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This treetop bike path takes you 30 feet up into the canopy of a forest

Belgium wants more people to go biking—and it’s making the proposition irresistible by creating some unforgettable experiences.

When you ride down this bike path in a woods in rural Belgium, the path gradually rises in the air—and at its highest point, around 32 feet above the ground, propels you through the canopy of pine trees. The path, called Cycling through the Trees, is one of a handful of breathtakingly unique experiences that the Belgian government has created to draw people to the countryside and get them on bikes. “With these projects, we want to increase the interaction even more with the natural beauty of our landscapes while cycling,” says Igor Philtjens, the regional minister of tourism and chairman of the tourism agency Visit Limburg, who led the creation of the new path through the forest.


In a region that was once known for coal mining, the trees in this forest were originally planted for use in the mines. By clearing away some of the coniferous trees—not native to this area—the new bike path helps make room for some native trees to come back. But the construction process also avoided any unnecessary impacts on the trees, with a design that could be built from pieces made in an off-site workshop and then assembled, Lego-like, in the woods. “All phases of the project, from design to construction and use, happen in harmony with nature,” Philtjens says. The Belgium-based landscape architecture firm Burolandschap led the design, collaborating with architects from De Gregorio & Partners.

[Photo: © Tourism Limburg]

The ride down the path is “magical,” says Philtjens. “You can smell, hear, and feel the forest . . . The experience between the trees is really special. It allows you to gradually observe the different stages of the forest, each with its unique characteristics. If you listen carefully, you can even hear special bird species that you would never otherwise encounter.”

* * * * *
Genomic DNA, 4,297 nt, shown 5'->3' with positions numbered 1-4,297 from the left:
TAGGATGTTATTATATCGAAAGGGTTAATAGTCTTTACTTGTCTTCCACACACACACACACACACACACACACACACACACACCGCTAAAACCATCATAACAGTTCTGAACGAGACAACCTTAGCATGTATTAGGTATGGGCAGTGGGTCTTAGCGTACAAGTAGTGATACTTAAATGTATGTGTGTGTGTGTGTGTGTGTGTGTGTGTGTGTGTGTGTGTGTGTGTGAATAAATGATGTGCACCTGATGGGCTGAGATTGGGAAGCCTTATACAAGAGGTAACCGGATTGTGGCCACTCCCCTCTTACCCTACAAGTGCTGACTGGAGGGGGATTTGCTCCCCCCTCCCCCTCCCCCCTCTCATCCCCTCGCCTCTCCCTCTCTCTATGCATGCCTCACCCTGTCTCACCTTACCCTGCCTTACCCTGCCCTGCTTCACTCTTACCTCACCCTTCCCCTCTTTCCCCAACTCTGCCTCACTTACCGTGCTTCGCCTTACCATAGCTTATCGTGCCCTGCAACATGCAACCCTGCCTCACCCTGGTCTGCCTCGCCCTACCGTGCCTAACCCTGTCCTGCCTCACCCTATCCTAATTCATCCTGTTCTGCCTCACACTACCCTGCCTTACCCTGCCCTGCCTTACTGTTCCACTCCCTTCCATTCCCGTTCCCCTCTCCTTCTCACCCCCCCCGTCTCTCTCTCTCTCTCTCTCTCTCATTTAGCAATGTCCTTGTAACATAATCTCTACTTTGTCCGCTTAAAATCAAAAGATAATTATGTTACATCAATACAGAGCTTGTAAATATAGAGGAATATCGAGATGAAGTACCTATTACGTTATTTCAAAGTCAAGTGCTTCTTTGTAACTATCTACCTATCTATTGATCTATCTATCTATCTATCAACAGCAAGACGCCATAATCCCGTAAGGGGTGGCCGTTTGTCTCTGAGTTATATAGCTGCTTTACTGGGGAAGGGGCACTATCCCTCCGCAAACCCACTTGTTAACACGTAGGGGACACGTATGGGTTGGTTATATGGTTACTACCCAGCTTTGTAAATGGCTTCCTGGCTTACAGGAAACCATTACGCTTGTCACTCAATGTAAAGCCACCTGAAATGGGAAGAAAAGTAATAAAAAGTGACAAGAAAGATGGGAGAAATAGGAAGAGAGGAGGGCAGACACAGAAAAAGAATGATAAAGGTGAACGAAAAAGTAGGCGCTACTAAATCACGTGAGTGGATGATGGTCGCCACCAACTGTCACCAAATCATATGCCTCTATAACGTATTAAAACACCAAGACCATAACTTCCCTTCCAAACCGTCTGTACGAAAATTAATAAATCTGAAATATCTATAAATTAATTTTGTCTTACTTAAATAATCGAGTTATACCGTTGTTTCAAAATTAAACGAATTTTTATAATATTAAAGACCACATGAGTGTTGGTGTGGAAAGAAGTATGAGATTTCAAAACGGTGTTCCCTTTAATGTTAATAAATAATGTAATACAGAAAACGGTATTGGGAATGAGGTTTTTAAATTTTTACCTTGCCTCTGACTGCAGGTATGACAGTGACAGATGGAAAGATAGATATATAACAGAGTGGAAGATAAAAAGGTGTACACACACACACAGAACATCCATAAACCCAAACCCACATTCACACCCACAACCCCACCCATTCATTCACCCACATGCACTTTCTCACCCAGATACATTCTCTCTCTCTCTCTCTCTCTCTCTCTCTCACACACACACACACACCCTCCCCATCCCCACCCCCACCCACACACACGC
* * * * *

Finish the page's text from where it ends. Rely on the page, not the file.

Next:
The region first built its “cycle node” network, where riders bike from point to point on sprawling recreational bike paths, nearly 25 years ago. But more recently, the government started adding new destinations to draw more visitors. First was Cycling through Water, a path that cuts through the middle of a pond, making it possible to ride next to a swan at eye level. The forest path was completed this summer, and another new path in a national park is now under construction. (Both Cycling through Water and Cycling through the Trees were among the 15 projects chosen in this year’s Bike Architecture Biennale, a selection of the best places to ride a bike in the world.)

Belgium, like the neighboring Netherlands, already has high cycling rates, and the Belgian city of Antwerp is rated as one of the world’s best cities for biking. But the new projects are designed to encourage even more people to ride more often. “It is extremely important for the well-being of our own inhabitants,” says Philtjens. “We want to give them the opportunity to relax and unwind close to home in their spare time, and encourage them to take their bike as often as possible in everyday life.” Since its opening in mid-June, more than 180,000 people have visited the new forest path.


About the author

Adele Peters is a staff writer at Fast Company who focuses on solutions to some of the world's largest problems, from climate change to homelessness. Previously, she worked with GOOD, BioLite, and the Sustainable Products and Solutions program at UC Berkeley, and contributed to the second edition of the bestselling book "Worldchanging: A User's Guide for the 21st Century."